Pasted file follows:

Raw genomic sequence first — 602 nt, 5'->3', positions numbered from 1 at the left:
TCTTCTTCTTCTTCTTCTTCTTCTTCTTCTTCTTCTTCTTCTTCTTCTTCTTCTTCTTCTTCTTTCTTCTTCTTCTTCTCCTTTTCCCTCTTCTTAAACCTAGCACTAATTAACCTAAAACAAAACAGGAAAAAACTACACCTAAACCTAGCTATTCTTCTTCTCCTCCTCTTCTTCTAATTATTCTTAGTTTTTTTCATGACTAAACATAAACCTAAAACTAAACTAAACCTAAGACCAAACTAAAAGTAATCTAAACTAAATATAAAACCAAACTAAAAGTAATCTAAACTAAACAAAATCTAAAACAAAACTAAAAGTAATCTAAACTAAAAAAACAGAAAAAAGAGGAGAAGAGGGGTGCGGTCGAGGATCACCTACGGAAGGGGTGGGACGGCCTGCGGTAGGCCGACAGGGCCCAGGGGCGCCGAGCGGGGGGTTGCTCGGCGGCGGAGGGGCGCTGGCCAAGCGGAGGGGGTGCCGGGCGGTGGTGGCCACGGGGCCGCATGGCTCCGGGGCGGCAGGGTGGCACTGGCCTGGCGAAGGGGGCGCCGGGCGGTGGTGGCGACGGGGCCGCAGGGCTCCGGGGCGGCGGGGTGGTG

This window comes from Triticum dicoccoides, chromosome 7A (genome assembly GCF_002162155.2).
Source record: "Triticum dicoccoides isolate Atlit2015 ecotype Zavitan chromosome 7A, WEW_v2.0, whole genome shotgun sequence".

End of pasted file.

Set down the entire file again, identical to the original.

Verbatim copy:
Raw genomic sequence first — 602 nt, 5'->3', positions numbered from 1 at the left:
TCTTCTTCTTCTTCTTCTTCTTCTTCTTCTTCTTCTTCTTCTTCTTCTTCTTCTTCTTCTTCTTTCTTCTTCTTCTTCTCCTTTTCCCTCTTCTTAAACCTAGCACTAATTAACCTAAAACAAAACAGGAAAAAACTACACCTAAACCTAGCTATTCTTCTTCTCCTCCTCTTCTTCTAATTATTCTTAGTTTTTTTCATGACTAAACATAAACCTAAAACTAAACTAAACCTAAGACCAAACTAAAAGTAATCTAAACTAAATATAAAACCAAACTAAAAGTAATCTAAACTAAACAAAATCTAAAACAAAACTAAAAGTAATCTAAACTAAAAAAACAGAAAAAAGAGGAGAAGAGGGGTGCGGTCGAGGATCACCTACGGAAGGGGTGGGACGGCCTGCGGTAGGCCGACAGGGCCCAGGGGCGCCGAGCGGGGGGTTGCTCGGCGGCGGAGGGGCGCTGGCCAAGCGGAGGGGGTGCCGGGCGGTGGTGGCCACGGGGCCGCATGGCTCCGGGGCGGCAGGGTGGCACTGGCCTGGCGAAGGGGGCGCCGGGCGGTGGTGGCGACGGGGCCGCAGGGCTCCGGGGCGGCGGGGTGGTG

This window comes from Triticum dicoccoides, chromosome 7A (genome assembly GCF_002162155.2).
Source record: "Triticum dicoccoides isolate Atlit2015 ecotype Zavitan chromosome 7A, WEW_v2.0, whole genome shotgun sequence".